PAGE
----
The US oil company Texaco, now owned by Chevron, faces a lawsuit that has been sixteen years in the making, from around 30,000 Ecuadorians. If successful, the lawsuit could lead to Chevron owing $27.3bn, which would make it the largest environmental law-suit ever. Since the mid-1960s, Texaco reportedly dumped 18 billion gallons of toxic waste into the streams, rivers and jungle of Lago Agrio and it’s surrounding areas of the Ecuadorian Amazon. Around 18 million barrels of crude oil was leaked from pipelines in the region, and over 235 billion cubic feet of natural gas was burned into the atmosphere. Surely this is a serious danger to the people in the region, and indeed important evidence of the way large companies such as Texaco (now Chevron) conduct dangerous and illegal activities, putting lives at risk and harming the environment? 235 billion cubic feet of natural gas was burned into the earth’s atmosphere by Texaco, and it has taken a sixteen year battle to push through this lawsuit from 30,000 Ecuadorians who feel violated. There has been reportedly 1,400 cancer deaths that court-appointed experts have attributed to Texaco’s operations in the area. However, Chevron have fought back and stated that “the health issues in the Oriente are not related to Texaco Petroleum’s former operations”. This is despite evidence showing illegally high toxic chemicals in soil and water samples in the area. This immediately raises issues. If a company such as Chevron can be allowed to cause such damages to both people and the planet, then what hope do world leaders have of reaching a consensus about global targets? The companies have their own agendas, and Chevron is fighting back despite having 30,000 Ecuadorians behind a lawsuit and clear evidence of illegal and dangerous activities. It is evident that this action is not tolerable and not sustainable, especially with global economic and environmental targets attempting to be made. The West can no longer damage the developing world with no remorse or responsibility being made. Unfortunately for the Ecuadorians, it seems the only way to hold corporations such as Texaco (Chevron) to account is to take them through the law system, in which the wealthy company can hire the best lawyers, attempt bribes, etc. because often, money does equal power. However it seems it is the only way to gain compensation, and so I wish the Ecuadorians success.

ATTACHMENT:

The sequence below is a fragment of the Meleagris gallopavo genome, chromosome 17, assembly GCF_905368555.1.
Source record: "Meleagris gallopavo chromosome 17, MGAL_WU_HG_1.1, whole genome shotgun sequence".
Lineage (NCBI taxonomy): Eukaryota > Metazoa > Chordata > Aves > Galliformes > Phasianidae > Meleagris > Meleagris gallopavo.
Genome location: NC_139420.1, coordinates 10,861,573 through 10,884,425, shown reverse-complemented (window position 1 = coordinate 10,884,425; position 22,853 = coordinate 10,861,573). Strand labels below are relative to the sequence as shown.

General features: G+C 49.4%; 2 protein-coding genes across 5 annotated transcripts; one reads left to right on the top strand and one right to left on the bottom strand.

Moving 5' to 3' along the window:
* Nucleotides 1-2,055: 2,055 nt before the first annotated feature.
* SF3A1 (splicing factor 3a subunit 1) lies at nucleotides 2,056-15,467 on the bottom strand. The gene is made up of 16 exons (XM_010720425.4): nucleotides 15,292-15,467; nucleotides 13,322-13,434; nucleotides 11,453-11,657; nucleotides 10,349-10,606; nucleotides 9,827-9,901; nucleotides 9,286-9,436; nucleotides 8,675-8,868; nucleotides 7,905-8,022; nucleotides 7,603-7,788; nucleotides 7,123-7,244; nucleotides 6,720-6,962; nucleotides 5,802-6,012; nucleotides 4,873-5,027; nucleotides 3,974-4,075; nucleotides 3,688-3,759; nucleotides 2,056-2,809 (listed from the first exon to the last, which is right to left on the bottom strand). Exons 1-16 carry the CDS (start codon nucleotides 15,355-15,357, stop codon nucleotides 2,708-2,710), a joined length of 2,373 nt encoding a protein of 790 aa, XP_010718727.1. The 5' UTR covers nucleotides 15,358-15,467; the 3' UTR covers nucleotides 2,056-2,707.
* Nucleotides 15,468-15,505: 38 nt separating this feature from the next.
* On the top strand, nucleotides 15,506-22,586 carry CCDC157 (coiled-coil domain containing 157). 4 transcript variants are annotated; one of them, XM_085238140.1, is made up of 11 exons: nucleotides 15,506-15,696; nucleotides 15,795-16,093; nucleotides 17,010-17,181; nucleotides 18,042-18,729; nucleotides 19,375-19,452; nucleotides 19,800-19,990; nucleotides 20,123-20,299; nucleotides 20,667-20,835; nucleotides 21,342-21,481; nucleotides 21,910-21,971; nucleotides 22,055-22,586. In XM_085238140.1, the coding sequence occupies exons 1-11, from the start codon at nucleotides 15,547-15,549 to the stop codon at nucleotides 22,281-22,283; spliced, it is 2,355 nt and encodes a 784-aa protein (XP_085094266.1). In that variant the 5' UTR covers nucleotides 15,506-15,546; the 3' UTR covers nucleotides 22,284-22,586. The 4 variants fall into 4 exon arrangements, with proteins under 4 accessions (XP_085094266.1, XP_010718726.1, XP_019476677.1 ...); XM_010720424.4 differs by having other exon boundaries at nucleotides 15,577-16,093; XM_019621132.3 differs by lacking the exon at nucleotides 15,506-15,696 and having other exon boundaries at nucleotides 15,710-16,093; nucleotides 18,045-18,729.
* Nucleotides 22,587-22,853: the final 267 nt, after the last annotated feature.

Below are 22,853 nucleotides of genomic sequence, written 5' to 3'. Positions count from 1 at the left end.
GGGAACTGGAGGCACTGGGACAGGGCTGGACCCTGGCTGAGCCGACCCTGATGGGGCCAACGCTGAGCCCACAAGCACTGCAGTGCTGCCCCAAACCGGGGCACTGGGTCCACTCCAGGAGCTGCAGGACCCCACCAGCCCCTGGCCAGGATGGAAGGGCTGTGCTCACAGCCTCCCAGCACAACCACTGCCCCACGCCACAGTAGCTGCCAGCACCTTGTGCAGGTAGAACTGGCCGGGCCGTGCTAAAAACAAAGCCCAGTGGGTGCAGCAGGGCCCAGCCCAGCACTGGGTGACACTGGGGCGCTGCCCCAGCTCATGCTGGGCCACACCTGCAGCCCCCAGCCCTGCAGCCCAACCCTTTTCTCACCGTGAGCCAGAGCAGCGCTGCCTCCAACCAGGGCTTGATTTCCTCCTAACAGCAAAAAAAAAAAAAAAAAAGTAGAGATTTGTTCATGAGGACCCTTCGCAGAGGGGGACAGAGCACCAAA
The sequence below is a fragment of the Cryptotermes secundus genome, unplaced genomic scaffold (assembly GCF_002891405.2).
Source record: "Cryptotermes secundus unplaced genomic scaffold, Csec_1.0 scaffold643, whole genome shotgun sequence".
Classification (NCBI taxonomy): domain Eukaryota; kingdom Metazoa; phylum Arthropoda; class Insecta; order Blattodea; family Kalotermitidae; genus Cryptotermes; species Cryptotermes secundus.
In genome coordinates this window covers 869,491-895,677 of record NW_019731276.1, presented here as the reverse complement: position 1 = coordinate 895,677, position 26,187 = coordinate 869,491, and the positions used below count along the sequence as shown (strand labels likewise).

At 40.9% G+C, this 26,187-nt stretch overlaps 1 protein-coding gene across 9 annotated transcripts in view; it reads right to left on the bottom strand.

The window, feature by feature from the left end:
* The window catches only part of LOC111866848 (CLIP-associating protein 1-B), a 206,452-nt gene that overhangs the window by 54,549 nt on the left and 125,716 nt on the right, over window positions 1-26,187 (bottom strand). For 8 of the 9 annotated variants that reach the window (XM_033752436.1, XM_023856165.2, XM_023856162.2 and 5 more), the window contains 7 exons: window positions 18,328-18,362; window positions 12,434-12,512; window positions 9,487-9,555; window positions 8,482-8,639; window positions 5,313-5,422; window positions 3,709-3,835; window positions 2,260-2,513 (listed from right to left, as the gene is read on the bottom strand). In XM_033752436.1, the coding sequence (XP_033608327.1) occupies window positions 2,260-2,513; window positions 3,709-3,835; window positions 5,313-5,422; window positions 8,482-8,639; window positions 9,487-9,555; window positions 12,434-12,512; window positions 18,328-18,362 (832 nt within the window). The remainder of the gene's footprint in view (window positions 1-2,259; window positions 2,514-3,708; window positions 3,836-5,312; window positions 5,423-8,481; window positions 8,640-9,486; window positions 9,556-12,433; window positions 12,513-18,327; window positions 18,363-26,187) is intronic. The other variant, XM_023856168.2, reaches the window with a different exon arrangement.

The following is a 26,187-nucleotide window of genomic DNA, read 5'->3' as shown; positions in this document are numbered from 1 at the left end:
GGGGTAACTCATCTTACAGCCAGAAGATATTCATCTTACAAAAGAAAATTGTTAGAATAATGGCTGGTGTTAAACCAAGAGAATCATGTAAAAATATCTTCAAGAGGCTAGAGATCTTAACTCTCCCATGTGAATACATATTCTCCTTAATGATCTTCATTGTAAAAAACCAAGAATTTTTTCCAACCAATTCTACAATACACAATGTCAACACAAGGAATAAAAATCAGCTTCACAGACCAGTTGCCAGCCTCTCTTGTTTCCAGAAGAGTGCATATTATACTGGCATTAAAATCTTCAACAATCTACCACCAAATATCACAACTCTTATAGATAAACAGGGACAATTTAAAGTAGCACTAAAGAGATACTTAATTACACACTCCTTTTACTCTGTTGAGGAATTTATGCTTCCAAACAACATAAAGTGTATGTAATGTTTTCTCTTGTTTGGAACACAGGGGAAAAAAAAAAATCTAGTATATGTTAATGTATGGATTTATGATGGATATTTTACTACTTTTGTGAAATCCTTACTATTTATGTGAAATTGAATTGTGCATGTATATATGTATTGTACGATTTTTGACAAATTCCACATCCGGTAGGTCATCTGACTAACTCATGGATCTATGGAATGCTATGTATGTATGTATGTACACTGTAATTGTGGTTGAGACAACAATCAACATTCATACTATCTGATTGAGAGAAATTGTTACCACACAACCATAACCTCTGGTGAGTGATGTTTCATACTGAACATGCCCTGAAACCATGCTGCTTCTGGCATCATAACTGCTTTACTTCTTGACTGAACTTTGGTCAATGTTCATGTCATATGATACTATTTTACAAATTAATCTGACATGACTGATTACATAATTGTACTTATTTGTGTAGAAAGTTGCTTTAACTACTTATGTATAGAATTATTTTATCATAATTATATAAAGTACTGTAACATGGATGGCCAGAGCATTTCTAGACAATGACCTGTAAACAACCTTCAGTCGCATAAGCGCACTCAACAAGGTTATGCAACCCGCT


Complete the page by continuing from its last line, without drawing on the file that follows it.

Chevron should be made an example of. The lawsuit is still in progress and a judge has not ruled a decision yet, but if Chevron are allowed to walk away with minimal damages then it will set an example to other companies of wealth that money does buy power. Human rights issues and the threat of global warming are being debated everywhere, and yet here we have a perfect example of a company having too much power and too much freedom, and they are not alone in this. There are many companies and corporations that produce sweat-shop made clothes, or damage the environment, or violate human rights in the third world even today. Chevron should be made accountable to their actions, just like any company engaging in damaging activities should be. As societies we are reaching crucial stages in economic and social development. Do we continue to expand regardless, harming the world further, or do we take responsibility for our actions? More importantly, the age of corporate power should be over. Governments and people should stand up to companies like Chevron, just like those 30,000 Ecuadorians have, and hold them accountable to the damage that they have caused. There is no point whatsoever in governments attempting to make targets as a country if multi-national and immensely wealthy companies are allowed to be a law unto themselves. If this is allowed to continue then it will only set an example to the people of the world that the will of the people cannot match that of money and power. Everyone has to share this planet, which is why such heated debates about our future and our impact on the planet are springing up. However, all too often it appears that there are powerful corporations who have their own agenda and follow their own laws, engaging in illegal activities that they are never held fully accountable for. It is not even as if we turn a blind eye, as the information always leaks out, such as seen with Texaco’s activities in the Ecuadorian Amazon, but rather we simply accede power and freedom to these companies when in reality we should be stricter than ever with monitoring their operations and activities, and deciding upon which practises (such as dumping toxic waste in rivers and burning billions of cubic feet of natural gas) are not acceptable any more.

(Article noted: The independent on Sunday, 10 January 2010)